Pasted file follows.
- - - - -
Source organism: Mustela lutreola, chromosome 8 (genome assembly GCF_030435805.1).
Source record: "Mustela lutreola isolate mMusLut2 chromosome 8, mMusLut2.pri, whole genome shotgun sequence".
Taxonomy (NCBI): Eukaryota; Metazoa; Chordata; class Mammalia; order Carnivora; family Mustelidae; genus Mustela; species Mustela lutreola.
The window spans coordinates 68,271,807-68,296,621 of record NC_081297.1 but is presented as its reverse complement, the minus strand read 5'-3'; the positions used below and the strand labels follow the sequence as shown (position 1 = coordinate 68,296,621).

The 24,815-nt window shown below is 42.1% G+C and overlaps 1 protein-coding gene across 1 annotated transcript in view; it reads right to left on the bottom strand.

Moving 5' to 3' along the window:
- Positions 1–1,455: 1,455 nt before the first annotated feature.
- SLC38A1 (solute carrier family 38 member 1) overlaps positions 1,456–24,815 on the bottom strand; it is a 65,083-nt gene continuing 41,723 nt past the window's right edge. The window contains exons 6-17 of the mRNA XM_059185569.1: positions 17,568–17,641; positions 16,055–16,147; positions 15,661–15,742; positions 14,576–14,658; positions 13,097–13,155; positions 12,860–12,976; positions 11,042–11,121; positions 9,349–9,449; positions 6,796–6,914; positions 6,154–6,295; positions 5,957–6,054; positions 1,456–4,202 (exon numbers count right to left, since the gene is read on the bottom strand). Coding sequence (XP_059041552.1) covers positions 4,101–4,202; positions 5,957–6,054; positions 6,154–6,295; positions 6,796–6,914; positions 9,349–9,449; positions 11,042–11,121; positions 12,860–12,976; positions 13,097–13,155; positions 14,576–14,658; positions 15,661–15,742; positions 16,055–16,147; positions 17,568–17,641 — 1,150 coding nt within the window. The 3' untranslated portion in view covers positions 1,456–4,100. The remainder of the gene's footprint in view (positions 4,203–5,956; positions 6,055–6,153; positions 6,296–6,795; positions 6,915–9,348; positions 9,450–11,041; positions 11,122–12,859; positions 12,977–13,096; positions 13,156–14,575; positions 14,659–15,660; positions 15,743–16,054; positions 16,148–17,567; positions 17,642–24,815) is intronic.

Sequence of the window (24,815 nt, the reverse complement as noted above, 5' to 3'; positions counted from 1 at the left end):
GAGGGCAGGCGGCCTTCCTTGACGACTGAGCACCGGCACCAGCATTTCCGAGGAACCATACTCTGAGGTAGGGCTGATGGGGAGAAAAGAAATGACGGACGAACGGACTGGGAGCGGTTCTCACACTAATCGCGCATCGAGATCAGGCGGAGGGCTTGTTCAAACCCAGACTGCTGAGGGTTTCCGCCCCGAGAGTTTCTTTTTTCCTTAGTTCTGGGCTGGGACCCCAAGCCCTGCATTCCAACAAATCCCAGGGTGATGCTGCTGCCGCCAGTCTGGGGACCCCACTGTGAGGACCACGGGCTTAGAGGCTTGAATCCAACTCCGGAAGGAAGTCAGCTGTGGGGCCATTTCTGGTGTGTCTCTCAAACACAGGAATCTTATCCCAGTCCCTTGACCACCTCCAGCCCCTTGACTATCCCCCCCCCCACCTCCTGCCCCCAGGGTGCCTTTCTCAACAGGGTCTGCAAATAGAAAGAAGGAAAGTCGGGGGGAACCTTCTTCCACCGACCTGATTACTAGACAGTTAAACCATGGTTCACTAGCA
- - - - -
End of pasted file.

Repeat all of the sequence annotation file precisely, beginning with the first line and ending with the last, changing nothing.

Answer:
Source organism: Mustela lutreola, chromosome 8 (genome assembly GCF_030435805.1).
Source record: "Mustela lutreola isolate mMusLut2 chromosome 8, mMusLut2.pri, whole genome shotgun sequence".
Taxonomy (NCBI): Eukaryota; Metazoa; Chordata; class Mammalia; order Carnivora; family Mustelidae; genus Mustela; species Mustela lutreola.
The window spans coordinates 68,271,807-68,296,621 of record NC_081297.1 but is presented as its reverse complement, the minus strand read 5'-3'; the positions used below and the strand labels follow the sequence as shown (position 1 = coordinate 68,296,621).

The 24,815-nt window shown below is 42.1% G+C and overlaps 1 protein-coding gene across 1 annotated transcript in view; it reads right to left on the bottom strand.

Moving 5' to 3' along the window:
- Positions 1–1,455: 1,455 nt before the first annotated feature.
- SLC38A1 (solute carrier family 38 member 1) overlaps positions 1,456–24,815 on the bottom strand; it is a 65,083-nt gene continuing 41,723 nt past the window's right edge. The window contains exons 6-17 of the mRNA XM_059185569.1: positions 17,568–17,641; positions 16,055–16,147; positions 15,661–15,742; positions 14,576–14,658; positions 13,097–13,155; positions 12,860–12,976; positions 11,042–11,121; positions 9,349–9,449; positions 6,796–6,914; positions 6,154–6,295; positions 5,957–6,054; positions 1,456–4,202 (exon numbers count right to left, since the gene is read on the bottom strand). Coding sequence (XP_059041552.1) covers positions 4,101–4,202; positions 5,957–6,054; positions 6,154–6,295; positions 6,796–6,914; positions 9,349–9,449; positions 11,042–11,121; positions 12,860–12,976; positions 13,097–13,155; positions 14,576–14,658; positions 15,661–15,742; positions 16,055–16,147; positions 17,568–17,641 — 1,150 coding nt within the window. The 3' untranslated portion in view covers positions 1,456–4,100. The remainder of the gene's footprint in view (positions 4,203–5,956; positions 6,055–6,153; positions 6,296–6,795; positions 6,915–9,348; positions 9,450–11,041; positions 11,122–12,859; positions 12,977–13,096; positions 13,156–14,575; positions 14,659–15,660; positions 15,743–16,054; positions 16,148–17,567; positions 17,642–24,815) is intronic.

Sequence of the window (24,815 nt, the reverse complement as noted above, 5' to 3'; positions counted from 1 at the left end):
GAGGGCAGGCGGCCTTCCTTGACGACTGAGCACCGGCACCAGCATTTCCGAGGAACCATACTCTGAGGTAGGGCTGATGGGGAGAAAAGAAATGACGGACGAACGGACTGGGAGCGGTTCTCACACTAATCGCGCATCGAGATCAGGCGGAGGGCTTGTTCAAACCCAGACTGCTGAGGGTTTCCGCCCCGAGAGTTTCTTTTTTCCTTAGTTCTGGGCTGGGACCCCAAGCCCTGCATTCCAACAAATCCCAGGGTGATGCTGCTGCCGCCAGTCTGGGGACCCCACTGTGAGGACCACGGGCTTAGAGGCTTGAATCCAACTCCGGAAGGAAGTCAGCTGTGGGGCCATTTCTGGTGTGTCTCTCAAACACAGGAATCTTATCCCAGTCCCTTGACCACCTCCAGCCCCTTGACTATCCCCCCCCCCACCTCCTGCCCCCAGGGTGCCTTTCTCAACAGGGTCTGCAAATAGAAAGAAGGAAAGTCGGGGGGAACCTTCTTCCACCGACCTGATTACTAGACAGTTAAACCATGGTTCACTAGCA